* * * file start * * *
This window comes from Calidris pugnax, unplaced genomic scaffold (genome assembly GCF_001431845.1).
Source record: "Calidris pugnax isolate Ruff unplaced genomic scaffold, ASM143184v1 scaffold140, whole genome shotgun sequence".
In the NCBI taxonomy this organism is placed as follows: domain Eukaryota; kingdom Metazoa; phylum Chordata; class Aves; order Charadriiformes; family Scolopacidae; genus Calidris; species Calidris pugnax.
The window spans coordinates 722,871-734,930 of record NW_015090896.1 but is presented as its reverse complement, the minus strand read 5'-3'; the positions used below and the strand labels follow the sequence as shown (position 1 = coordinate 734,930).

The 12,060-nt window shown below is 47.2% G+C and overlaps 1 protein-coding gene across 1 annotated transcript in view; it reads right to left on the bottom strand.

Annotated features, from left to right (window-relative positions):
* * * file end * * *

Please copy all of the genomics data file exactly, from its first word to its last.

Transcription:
This window comes from Calidris pugnax, unplaced genomic scaffold (genome assembly GCF_001431845.1).
Source record: "Calidris pugnax isolate Ruff unplaced genomic scaffold, ASM143184v1 scaffold140, whole genome shotgun sequence".
In the NCBI taxonomy this organism is placed as follows: domain Eukaryota; kingdom Metazoa; phylum Chordata; class Aves; order Charadriiformes; family Scolopacidae; genus Calidris; species Calidris pugnax.
The window spans coordinates 722,871-734,930 of record NW_015090896.1 but is presented as its reverse complement, the minus strand read 5'-3'; the positions used below and the strand labels follow the sequence as shown (position 1 = coordinate 734,930).

The 12,060-nt window shown below is 47.2% G+C and overlaps 1 protein-coding gene across 1 annotated transcript in view; it reads right to left on the bottom strand.

Annotated features, from left to right (window-relative positions):